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An over-arching theme: The Pacific Highway Association meeting at Vancouver BC, 1913

October 27, 2014

The annual meeting of the Pacific Highway Association was held at the Progress Club in Vancouver BC from August 12 to 14, 1913.

Highlights of the event included the announcement by outgoing President JT Ronald of plans to erect a peace memorial arch on the Pacific Highway at the boundary line, and the election of Samuel Hill as President.

Entertainments included a lantern show hosted by Sam Hill, depicting highways on two continents, and a scenic drive interrupted.

Before getting down to the business of the meeting in the post following, the diversions.

The Vancouver Progress Club

1913 Progress Club logoThe Progress Club of Vancouver was a local association promoting British Columbia tourism and  agricultural and business enterprises.

Adorning the walls of the its meeting rooms were photos of the many arches that had adorned Vancouver streets in 1912 in honor of the visit of the Duke of Connaught.

Below, the Progress Club building on Hastings at Richards seen through the opening of the Canadian Northern Railway arch.

1912 Canadian Northern Arch - Italian Arch - Duke of Connaught visit Sept 1912 

The Progress Club had its own grand arch over Granville Street.

1912 Progress Club Arch

Below, the Progress Club on the northeast corner of Hastings Street at Richards Street. Meeting rooms on second floor.

1913 Progress Club - Hastings at Richards

The Progress Club chambers were decorated for the visit of the Duke of Connaught in September 1912. “Vancouver has the spirit that makes convention cities,” below. The site of building with the flag on the far corner is now SFU Harbour Centre.

1912 Hastings Street Progress Club

 

Sam Hill’s lantern show at the Kinemacolor Theatre

1913 Kinemacolor Theatre des Beaux ArtsWith the formal program of the Pacific Highway Association taking place in the meeting rooms of the Progress Club,  an entertainment evening of lantern slides was put on at the Kinemacolor Theatre Des Beaux Arts, on Granville Street at Dunsmuir Street.

In the age of black and white movies, Kinemacolor was a tinting process that simulated color film.

From the program:

Kinemacolor Theatre sign - Sun photo“Illustrated lantern lecture by the president of the American Road Builders Association, Mr S Hill. Subject: "Roadways of Two Continents."”

“the lantern slides are of the best in the world.”

At right is the lighted entrance to the Kinemacolor Theatre saved by a local collector, as pictured in an article in the Vancouver Sun.

As it happened, at  the time, one of the distinguished cinematographers working with Kinemacolor was filming in Vancouver at this time. Harold Sintzenich had recorded the arrival of the HMS New Zealand in Burrard Inlet on July 28.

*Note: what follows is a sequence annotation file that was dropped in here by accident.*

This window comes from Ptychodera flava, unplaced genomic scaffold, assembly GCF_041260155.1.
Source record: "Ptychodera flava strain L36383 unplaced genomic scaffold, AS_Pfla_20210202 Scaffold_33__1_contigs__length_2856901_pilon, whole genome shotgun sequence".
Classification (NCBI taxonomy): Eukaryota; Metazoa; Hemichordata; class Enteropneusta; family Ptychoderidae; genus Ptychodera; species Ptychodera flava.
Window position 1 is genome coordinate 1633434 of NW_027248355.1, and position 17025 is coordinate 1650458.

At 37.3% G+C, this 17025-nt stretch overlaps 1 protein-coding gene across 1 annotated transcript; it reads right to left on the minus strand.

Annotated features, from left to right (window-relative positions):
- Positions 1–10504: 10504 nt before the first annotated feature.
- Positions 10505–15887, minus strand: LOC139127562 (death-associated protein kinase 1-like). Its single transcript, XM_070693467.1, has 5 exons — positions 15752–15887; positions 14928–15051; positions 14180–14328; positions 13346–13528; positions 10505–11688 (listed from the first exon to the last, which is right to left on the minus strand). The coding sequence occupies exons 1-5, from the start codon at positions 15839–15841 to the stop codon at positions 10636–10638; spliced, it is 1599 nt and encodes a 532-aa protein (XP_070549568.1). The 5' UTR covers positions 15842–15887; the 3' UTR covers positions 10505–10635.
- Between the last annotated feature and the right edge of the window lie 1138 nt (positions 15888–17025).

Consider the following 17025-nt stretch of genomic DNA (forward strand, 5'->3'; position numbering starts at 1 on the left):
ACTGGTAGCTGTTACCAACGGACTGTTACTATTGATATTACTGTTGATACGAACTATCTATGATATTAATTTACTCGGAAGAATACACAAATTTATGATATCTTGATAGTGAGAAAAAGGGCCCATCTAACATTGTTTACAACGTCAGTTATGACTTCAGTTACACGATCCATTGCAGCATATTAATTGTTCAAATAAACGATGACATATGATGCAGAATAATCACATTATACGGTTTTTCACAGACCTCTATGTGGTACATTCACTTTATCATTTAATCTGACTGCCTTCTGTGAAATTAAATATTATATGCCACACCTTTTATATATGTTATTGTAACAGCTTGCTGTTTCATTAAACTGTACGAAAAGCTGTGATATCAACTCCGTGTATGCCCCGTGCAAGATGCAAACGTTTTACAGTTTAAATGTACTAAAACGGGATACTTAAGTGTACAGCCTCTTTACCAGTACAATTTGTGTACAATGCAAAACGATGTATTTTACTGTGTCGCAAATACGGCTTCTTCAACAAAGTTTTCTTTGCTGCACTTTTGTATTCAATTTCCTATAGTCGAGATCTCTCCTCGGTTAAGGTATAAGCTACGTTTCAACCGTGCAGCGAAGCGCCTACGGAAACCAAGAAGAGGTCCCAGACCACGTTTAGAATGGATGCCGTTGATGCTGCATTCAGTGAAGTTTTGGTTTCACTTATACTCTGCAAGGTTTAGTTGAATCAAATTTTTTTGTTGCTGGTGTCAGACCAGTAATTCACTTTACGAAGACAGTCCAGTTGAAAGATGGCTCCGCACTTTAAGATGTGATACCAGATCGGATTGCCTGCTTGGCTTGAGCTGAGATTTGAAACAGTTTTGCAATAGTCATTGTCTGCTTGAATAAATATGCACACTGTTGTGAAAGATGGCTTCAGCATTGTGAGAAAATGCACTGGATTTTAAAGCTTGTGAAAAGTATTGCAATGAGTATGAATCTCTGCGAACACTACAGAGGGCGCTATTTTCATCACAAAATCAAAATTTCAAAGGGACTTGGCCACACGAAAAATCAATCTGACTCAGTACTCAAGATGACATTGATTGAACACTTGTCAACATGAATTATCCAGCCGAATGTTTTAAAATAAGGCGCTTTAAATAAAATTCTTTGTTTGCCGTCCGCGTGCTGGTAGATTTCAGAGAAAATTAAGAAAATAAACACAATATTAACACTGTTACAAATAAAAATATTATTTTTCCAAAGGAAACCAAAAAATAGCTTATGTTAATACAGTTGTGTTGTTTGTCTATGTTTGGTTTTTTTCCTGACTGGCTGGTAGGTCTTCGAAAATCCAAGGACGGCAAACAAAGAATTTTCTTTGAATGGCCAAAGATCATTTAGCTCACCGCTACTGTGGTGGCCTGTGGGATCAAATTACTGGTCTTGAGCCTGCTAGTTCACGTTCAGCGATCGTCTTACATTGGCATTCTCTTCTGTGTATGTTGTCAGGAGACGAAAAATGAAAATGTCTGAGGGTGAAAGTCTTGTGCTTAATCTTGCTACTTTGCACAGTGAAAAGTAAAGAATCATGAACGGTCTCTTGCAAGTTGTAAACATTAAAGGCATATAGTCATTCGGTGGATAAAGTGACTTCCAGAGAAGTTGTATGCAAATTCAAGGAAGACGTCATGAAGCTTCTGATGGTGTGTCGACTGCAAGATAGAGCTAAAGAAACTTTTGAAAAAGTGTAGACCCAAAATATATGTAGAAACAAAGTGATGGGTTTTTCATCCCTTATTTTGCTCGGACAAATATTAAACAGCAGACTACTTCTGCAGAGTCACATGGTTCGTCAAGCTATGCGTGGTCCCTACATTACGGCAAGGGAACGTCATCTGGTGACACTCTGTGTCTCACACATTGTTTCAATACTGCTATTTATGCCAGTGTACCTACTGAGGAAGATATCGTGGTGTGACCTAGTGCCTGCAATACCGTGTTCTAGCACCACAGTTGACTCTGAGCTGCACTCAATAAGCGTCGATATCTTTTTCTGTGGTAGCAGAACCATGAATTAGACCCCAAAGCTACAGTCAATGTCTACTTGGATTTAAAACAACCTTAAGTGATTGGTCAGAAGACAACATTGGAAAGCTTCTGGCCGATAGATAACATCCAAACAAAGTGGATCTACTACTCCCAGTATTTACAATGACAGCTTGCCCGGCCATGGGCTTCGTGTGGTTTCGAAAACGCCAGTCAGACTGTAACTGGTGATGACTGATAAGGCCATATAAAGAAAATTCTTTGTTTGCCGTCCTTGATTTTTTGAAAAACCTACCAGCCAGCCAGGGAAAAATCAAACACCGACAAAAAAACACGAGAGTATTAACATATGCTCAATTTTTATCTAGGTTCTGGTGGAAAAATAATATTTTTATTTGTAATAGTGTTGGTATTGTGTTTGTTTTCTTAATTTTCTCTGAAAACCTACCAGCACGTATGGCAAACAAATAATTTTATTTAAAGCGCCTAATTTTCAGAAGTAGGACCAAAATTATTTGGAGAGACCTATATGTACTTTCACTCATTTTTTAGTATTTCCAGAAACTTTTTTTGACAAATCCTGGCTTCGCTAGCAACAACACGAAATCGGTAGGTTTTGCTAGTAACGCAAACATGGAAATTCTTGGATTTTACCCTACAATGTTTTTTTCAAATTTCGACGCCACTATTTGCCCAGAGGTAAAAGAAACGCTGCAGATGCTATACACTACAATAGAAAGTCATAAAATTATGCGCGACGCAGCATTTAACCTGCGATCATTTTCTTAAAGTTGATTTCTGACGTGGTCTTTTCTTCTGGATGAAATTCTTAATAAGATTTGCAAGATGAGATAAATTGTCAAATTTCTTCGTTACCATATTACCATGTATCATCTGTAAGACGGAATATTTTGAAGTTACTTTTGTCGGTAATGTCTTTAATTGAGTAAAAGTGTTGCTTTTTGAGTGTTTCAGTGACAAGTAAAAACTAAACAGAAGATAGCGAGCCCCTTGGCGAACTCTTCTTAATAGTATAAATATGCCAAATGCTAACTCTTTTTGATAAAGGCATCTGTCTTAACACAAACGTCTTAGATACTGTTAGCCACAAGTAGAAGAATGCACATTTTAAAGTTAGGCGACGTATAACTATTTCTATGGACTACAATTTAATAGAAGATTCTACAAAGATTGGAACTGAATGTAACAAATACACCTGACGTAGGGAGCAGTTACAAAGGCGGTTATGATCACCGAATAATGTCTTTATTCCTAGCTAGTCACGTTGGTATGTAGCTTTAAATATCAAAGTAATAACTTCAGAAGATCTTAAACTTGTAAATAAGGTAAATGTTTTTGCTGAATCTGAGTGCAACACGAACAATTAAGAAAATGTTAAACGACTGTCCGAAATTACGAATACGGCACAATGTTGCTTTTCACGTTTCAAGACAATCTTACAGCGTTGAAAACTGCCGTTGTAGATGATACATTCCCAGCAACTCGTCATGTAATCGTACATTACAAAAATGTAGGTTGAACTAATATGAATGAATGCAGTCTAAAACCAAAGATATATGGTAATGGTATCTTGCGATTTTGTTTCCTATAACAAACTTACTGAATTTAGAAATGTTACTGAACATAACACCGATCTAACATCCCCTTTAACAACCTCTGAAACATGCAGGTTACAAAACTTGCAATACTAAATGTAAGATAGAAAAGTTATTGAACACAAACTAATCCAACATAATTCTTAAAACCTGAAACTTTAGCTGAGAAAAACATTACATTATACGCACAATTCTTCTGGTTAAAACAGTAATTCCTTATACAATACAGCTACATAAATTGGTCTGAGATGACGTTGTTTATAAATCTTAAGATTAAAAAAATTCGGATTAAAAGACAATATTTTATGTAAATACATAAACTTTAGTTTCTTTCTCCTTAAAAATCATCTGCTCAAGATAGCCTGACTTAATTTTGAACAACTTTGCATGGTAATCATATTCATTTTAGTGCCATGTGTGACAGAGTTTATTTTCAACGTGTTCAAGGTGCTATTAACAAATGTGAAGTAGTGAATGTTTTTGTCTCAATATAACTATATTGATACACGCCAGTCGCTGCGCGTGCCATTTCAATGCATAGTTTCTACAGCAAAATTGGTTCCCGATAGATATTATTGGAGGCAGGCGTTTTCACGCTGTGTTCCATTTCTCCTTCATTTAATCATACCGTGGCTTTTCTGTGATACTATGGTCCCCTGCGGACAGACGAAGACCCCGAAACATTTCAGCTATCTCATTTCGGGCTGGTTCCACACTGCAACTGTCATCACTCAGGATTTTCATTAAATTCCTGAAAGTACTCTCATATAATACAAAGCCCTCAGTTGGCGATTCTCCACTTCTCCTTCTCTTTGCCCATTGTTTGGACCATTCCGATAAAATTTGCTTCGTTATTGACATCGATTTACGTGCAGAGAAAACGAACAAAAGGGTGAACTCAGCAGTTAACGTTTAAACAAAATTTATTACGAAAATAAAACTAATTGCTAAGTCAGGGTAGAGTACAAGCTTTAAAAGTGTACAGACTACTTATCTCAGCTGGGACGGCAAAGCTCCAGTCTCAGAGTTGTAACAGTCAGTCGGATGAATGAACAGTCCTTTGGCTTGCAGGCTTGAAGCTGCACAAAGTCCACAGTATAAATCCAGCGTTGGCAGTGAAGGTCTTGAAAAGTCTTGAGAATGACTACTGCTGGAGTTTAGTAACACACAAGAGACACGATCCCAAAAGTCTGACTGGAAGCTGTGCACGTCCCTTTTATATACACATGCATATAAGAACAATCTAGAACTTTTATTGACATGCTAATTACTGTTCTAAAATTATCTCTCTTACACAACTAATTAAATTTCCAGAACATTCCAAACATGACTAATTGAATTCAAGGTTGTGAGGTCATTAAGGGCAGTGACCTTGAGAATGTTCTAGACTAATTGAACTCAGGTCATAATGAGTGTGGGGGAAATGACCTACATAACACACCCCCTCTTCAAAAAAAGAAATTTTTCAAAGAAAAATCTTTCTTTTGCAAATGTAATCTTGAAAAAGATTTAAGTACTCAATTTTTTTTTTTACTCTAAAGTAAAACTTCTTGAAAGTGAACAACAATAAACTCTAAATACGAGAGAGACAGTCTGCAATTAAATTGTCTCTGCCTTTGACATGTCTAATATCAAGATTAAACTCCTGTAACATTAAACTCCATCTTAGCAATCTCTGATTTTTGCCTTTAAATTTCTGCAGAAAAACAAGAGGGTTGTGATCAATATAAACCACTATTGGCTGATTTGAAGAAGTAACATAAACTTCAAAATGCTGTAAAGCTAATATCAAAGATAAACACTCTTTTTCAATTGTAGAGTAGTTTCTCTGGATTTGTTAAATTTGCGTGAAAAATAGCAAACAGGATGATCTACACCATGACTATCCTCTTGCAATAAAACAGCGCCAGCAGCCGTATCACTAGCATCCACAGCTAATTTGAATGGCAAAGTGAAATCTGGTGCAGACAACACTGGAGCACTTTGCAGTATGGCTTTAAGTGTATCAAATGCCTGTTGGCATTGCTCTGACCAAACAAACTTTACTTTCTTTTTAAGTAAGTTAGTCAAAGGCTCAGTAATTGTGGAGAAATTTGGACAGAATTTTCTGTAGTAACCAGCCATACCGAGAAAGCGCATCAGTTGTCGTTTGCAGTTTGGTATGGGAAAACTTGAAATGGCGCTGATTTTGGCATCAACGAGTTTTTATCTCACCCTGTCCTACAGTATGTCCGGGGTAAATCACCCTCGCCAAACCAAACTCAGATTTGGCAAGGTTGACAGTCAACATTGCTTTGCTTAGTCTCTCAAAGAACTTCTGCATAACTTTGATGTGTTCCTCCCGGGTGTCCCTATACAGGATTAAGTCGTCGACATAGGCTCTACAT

"Commissioner ES Rowe, of the Progress Club, got busy during the afternoon and had on the job Mr Harold Sintzenich, the expert ‘movie’ man, sent from London by the Kinemacolor Company. The machine was kept trained on the Stanley Park crowds and the slate-colored vessel as she passed."

Sintzenich filming on the CPR through the RockiesSintzenich worked on  a number of promotional films in British Columbia, ranging from pastoral scenes promoting the fruit industry, to  one which involved a harrowing ride on the cowcatcher of a CPR locomotive in the Rockies.

Right, Sintzenich, by his own account, considerably fazed after slipping from his moving camera-operator perch on a precipice and clinging to the tripod legs. (Illustration from The World’s News.)

The rude interruption of a Stanley Park drive

Samuel GintzburgerPart of the official program of the Pacific Highway Convention was a scenic drive around Vancouver and  Stanley Park before ending up at the residence of  Vancouver Automobile Club President Samuel Gintzburger for a luncheon.  

The procession of autos was delayed at Brockton Point by a man “who was gathering cans in a garbage wagon.”

According to one of the passengers in an automobile, Charles F Green was offended by the display of the Stars and Stripes displayed on the fenders of the autos and harangued the drivers to remove the flags.

Perhaps it was patriotic fervor, and perhaps some resentment at the opulence of the cars.  In this era — a time of recent clashes between labor and authority  — automobiles were still a rather exclusive preserve of the moneyed class. 

To forestall the image that  their advocacy of good roads was merely for their own enjoyment of “touring,”  auto enthusiasts took pains to point out that public money spent on roads benefitted the entire population, enabling rural populations and facilitating distribution of produce and manufactured goods.  Judge Ronald claimed that good roads improved literacy.

At any rate, Green, in allegedly using profane language and gesture greatly embarrassed the male and female occupants of the cars, one of whom was the Deputy Chief of Police, no less, who found himself powerless to constrain Green’s tirade.  

“I have never been so humiliated in all my life,” was quoted acting Chief McLennan. 

Judge Ronald of Seattle was one of those on the tour, with many of the wives along.

Green was subsequently arrested.

Sam Gintzburger, host of the luncheon that day,  was the Swiss Consul in Vancouver. He served on the first Peace Arch committee of 1913, played a role at the Pacific Highway peace centenary ceremony of 1915, where he attached a brass plaque to a flag-staff, and at the Peace Arch dedication in 1921.

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